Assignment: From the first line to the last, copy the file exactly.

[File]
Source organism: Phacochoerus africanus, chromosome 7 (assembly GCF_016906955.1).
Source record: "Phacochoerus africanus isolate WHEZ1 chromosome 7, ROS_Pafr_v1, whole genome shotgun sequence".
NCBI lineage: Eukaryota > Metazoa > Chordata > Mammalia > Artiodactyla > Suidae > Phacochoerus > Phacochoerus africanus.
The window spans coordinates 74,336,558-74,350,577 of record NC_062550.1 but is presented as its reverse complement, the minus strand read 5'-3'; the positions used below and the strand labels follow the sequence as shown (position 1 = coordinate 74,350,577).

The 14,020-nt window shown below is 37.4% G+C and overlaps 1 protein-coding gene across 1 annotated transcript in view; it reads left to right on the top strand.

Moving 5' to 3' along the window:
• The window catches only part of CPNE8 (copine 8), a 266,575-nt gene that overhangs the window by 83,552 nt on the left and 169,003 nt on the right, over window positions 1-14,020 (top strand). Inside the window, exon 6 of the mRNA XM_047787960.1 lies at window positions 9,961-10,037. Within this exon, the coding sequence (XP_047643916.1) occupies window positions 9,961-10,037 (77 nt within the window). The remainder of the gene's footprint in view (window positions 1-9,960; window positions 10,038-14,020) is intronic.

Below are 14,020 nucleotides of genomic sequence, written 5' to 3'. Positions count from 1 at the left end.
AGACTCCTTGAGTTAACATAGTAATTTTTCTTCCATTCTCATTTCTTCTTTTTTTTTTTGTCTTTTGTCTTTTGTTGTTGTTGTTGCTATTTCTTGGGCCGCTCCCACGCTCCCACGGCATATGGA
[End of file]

Source organism: Phacochoerus africanus, chromosome 7 (assembly GCF_016906955.1).
Source record: "Phacochoerus africanus isolate WHEZ1 chromosome 7, ROS_Pafr_v1, whole genome shotgun sequence".
NCBI lineage: Eukaryota > Metazoa > Chordata > Mammalia > Artiodactyla > Suidae > Phacochoerus > Phacochoerus africanus.
The window spans coordinates 74,336,558-74,350,577 of record NC_062550.1 but is presented as its reverse complement, the minus strand read 5'-3'; the positions used below and the strand labels follow the sequence as shown (position 1 = coordinate 74,350,577).

The 14,020-nt window shown below is 37.4% G+C and overlaps 1 protein-coding gene across 1 annotated transcript in view; it reads left to right on the top strand.

Moving 5' to 3' along the window:
• The window catches only part of CPNE8 (copine 8), a 266,575-nt gene that overhangs the window by 83,552 nt on the left and 169,003 nt on the right, over window positions 1-14,020 (top strand). Inside the window, exon 6 of the mRNA XM_047787960.1 lies at window positions 9,961-10,037. Within this exon, the coding sequence (XP_047643916.1) occupies window positions 9,961-10,037 (77 nt within the window). The remainder of the gene's footprint in view (window positions 1-9,960; window positions 10,038-14,020) is intronic.

Below are 14,020 nucleotides of genomic sequence, written 5' to 3'. Positions count from 1 at the left end.
AGACTCCTTGAGTTAACATAGTAATTTTTCTTCCATTCTCATTTCTTCTTTTTTTTTTTGTCTTTTGTCTTTTGTTGTTGTTGTTGCTATTTCTTGGGCCGCTCCCACGCTCCCACGGCATATGGA